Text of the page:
The idea also has found unique traction in the gay community.
A male-only app called Grindr says it has more than 900,000 users in 162 countries.
Grindr has made meeting people faster and easier, he said. There's no need to have e-mails back and forth, SMS's back and forth," he said.
"The incentive is just to go meet." In effect, Grindr also works as a kind of digital "gaydar," allowing people who are interested in same-sex relationships to identify each other without the awkwardness of having to ask someone if they're gay or not.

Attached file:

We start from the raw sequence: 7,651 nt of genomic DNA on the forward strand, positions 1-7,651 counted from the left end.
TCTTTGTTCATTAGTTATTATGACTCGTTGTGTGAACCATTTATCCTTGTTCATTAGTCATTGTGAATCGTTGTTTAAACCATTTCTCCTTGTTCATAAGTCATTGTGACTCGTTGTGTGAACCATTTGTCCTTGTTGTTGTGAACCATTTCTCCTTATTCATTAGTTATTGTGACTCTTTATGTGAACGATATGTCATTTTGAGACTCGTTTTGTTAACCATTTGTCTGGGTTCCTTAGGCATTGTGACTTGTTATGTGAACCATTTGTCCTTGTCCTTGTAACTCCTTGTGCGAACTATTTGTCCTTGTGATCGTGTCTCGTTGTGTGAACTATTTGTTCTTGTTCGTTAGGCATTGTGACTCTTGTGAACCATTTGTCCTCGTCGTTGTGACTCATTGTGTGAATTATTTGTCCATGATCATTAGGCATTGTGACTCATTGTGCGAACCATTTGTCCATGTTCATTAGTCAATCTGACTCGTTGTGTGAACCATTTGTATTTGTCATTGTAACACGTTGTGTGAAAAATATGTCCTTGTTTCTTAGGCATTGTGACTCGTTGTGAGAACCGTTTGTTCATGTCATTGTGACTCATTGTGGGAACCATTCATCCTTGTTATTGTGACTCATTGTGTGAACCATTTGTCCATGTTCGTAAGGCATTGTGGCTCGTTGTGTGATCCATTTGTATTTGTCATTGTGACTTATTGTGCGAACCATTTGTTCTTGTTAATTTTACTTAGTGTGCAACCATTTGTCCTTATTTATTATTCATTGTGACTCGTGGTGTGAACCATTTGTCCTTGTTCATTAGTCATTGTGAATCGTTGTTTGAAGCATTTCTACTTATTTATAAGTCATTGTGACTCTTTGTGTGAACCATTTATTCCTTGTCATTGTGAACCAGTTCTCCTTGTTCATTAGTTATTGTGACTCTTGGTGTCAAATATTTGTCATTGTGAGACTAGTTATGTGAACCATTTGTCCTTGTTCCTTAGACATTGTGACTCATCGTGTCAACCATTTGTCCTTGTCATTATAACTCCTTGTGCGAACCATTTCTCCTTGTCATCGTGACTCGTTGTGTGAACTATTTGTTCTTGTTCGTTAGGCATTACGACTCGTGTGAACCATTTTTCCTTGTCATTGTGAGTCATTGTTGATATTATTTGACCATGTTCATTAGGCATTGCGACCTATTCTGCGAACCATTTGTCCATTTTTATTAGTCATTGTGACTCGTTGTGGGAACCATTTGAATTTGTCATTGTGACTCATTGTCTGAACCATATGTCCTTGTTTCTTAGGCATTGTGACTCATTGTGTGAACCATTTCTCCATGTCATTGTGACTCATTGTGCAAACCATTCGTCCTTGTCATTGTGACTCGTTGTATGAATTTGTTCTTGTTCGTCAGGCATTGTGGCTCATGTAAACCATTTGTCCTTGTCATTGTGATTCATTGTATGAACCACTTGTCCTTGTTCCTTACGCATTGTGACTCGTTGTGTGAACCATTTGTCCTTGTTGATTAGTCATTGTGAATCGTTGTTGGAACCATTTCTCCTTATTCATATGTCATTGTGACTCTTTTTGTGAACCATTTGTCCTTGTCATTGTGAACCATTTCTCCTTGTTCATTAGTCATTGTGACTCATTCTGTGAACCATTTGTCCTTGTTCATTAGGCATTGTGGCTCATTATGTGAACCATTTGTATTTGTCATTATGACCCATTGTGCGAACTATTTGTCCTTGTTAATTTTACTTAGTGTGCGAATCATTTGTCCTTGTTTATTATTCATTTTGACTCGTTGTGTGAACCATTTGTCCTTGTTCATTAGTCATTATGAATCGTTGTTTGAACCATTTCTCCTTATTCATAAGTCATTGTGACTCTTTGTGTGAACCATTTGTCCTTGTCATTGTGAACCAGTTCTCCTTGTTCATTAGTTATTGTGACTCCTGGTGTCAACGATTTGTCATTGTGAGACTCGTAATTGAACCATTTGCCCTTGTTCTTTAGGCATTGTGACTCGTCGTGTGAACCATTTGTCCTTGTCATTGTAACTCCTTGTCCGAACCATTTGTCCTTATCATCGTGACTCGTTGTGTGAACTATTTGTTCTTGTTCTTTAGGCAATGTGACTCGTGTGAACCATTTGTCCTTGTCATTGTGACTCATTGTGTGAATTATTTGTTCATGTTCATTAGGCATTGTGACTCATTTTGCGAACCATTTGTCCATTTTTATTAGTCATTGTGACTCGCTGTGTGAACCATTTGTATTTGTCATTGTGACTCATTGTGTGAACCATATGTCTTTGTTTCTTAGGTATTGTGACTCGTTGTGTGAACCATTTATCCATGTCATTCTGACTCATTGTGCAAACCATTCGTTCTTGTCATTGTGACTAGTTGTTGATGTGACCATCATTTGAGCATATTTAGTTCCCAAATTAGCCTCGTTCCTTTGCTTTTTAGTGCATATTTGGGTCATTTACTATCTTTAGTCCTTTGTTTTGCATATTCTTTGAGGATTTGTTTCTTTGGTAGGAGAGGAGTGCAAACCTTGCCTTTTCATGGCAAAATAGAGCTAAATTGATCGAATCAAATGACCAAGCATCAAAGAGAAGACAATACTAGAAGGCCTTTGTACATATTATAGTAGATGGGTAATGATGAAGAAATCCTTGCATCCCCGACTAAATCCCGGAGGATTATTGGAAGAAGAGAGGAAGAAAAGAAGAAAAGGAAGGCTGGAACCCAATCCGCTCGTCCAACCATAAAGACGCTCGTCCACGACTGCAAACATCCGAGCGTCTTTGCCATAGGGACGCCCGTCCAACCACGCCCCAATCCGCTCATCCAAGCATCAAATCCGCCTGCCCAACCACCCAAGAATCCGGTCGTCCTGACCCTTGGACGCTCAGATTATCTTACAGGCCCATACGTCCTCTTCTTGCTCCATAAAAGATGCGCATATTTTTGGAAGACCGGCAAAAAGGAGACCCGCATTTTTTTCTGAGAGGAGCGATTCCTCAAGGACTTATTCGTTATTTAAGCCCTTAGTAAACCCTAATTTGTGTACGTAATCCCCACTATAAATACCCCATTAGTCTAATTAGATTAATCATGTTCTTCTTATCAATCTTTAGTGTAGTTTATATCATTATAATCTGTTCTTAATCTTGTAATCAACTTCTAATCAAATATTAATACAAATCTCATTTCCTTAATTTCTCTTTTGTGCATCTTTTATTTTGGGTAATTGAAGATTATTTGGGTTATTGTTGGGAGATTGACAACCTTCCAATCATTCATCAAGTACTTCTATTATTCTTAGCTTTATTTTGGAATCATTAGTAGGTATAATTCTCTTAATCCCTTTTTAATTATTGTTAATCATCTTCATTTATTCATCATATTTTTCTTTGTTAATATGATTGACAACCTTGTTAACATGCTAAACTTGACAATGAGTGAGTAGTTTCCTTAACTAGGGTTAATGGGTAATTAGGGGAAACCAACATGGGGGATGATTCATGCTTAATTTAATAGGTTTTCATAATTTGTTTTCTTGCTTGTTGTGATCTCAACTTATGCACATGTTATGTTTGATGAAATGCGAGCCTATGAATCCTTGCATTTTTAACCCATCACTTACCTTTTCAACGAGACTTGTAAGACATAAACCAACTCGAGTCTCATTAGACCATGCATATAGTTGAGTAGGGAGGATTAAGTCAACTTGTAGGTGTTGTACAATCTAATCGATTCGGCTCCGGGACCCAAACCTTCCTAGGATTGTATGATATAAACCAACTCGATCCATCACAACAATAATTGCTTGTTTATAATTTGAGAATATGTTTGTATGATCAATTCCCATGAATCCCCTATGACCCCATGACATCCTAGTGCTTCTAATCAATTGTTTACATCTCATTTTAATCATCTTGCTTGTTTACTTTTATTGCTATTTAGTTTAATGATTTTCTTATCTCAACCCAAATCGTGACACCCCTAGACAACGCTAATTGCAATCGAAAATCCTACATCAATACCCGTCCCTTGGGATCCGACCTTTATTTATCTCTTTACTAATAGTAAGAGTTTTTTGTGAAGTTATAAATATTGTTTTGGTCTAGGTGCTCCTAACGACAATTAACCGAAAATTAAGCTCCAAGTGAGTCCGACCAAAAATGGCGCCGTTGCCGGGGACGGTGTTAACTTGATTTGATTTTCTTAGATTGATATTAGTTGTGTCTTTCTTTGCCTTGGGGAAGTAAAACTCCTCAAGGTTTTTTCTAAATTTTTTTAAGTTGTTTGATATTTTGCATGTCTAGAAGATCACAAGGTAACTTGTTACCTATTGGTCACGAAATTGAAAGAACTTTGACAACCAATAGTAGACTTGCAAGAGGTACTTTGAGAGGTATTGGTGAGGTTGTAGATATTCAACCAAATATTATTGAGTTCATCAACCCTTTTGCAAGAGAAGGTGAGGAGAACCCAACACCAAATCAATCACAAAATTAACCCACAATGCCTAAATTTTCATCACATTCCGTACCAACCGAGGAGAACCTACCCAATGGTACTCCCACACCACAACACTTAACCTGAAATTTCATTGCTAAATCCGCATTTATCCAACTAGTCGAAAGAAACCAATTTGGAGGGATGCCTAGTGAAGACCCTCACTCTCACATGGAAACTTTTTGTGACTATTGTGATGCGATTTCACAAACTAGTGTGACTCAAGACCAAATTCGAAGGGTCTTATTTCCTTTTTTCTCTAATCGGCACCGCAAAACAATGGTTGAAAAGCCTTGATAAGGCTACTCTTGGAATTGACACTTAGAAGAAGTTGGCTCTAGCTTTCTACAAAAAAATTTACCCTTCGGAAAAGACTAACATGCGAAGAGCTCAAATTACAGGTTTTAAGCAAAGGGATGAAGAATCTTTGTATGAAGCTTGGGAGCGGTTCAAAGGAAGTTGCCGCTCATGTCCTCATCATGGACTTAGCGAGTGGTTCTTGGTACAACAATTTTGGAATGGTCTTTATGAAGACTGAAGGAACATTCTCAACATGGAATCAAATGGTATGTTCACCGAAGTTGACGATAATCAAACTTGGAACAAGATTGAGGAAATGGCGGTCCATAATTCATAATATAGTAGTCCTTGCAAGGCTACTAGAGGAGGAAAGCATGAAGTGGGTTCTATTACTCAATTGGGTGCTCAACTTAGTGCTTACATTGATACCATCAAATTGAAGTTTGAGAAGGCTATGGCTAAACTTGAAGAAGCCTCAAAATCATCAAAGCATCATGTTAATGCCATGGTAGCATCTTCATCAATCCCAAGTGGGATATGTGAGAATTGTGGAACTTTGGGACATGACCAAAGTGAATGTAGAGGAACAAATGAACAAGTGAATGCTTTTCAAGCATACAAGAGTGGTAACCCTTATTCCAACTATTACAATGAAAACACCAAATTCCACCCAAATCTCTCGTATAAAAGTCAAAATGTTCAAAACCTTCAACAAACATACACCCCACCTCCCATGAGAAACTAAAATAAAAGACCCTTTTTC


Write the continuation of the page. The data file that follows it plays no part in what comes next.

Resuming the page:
A grid of photos showed women who, at that very moment, were within a certain radius of Scott and his GPS-enabled phone.
Joel Simkhai, the 33-year-old CEO and founder of that app, said Grindr users typically range from about 20 to 30.
Simkhai said he created the app partly because he was having trouble finding men to hook up with and date. If somebody's 200 feet away from you, then go meet them, go say hi for five minutes.
The apps tend not to say exactly where a person is located, and, on Skout and Grindr, you can turn off the location-aware feature if you choose.
Most of the apps rely on instant messaging as a way to break the ice before a real-world conversation takes place.